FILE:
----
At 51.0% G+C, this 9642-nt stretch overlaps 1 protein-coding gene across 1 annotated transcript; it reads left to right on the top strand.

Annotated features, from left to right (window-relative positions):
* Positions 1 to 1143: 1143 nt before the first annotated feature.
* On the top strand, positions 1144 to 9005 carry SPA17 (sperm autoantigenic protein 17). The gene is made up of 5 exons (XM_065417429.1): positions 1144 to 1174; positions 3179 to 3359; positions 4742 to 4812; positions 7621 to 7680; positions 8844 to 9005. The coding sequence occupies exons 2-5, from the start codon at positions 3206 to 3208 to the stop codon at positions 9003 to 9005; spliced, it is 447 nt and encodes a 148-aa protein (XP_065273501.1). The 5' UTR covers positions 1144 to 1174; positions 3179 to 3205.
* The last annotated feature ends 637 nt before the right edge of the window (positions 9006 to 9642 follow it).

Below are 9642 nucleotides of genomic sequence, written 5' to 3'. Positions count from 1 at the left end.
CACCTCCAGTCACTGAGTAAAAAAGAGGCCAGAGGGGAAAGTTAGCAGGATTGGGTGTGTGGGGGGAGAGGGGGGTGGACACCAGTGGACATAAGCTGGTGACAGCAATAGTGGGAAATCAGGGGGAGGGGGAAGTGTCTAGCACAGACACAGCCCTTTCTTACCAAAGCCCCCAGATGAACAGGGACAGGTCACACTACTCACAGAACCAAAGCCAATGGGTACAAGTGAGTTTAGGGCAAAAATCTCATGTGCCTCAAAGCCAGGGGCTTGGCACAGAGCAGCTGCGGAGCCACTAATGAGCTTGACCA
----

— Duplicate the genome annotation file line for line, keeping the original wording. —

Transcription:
At 51.0% G+C, this 9642-nt stretch overlaps 1 protein-coding gene across 1 annotated transcript; it reads left to right on the top strand.

Annotated features, from left to right (window-relative positions):
* Positions 1 to 1143: 1143 nt before the first annotated feature.
* On the top strand, positions 1144 to 9005 carry SPA17 (sperm autoantigenic protein 17). The gene is made up of 5 exons (XM_065417429.1): positions 1144 to 1174; positions 3179 to 3359; positions 4742 to 4812; positions 7621 to 7680; positions 8844 to 9005. The coding sequence occupies exons 2-5, from the start codon at positions 3206 to 3208 to the stop codon at positions 9003 to 9005; spliced, it is 447 nt and encodes a 148-aa protein (XP_065273501.1). The 5' UTR covers positions 1144 to 1174; positions 3179 to 3205.
* The last annotated feature ends 637 nt before the right edge of the window (positions 9006 to 9642 follow it).

Below are 9642 nucleotides of genomic sequence, written 5' to 3'. Positions count from 1 at the left end.
CACCTCCAGTCACTGAGTAAAAAAGAGGCCAGAGGGGAAAGTTAGCAGGATTGGGTGTGTGGGGGGAGAGGGGGGTGGACACCAGTGGACATAAGCTGGTGACAGCAATAGTGGGAAATCAGGGGGAGGGGGAAGTGTCTAGCACAGACACAGCCCTTTCTTACCAAAGCCCCCAGATGAACAGGGACAGGTCACACTACTCACAGAACCAAAGCCAATGGGTACAAGTGAGTTTAGGGCAAAAATCTCATGTGCCTCAAAGCCAGGGGCTTGGCACAGAGCAGCTGCGGAGCCACTAATGAGCTTGACCA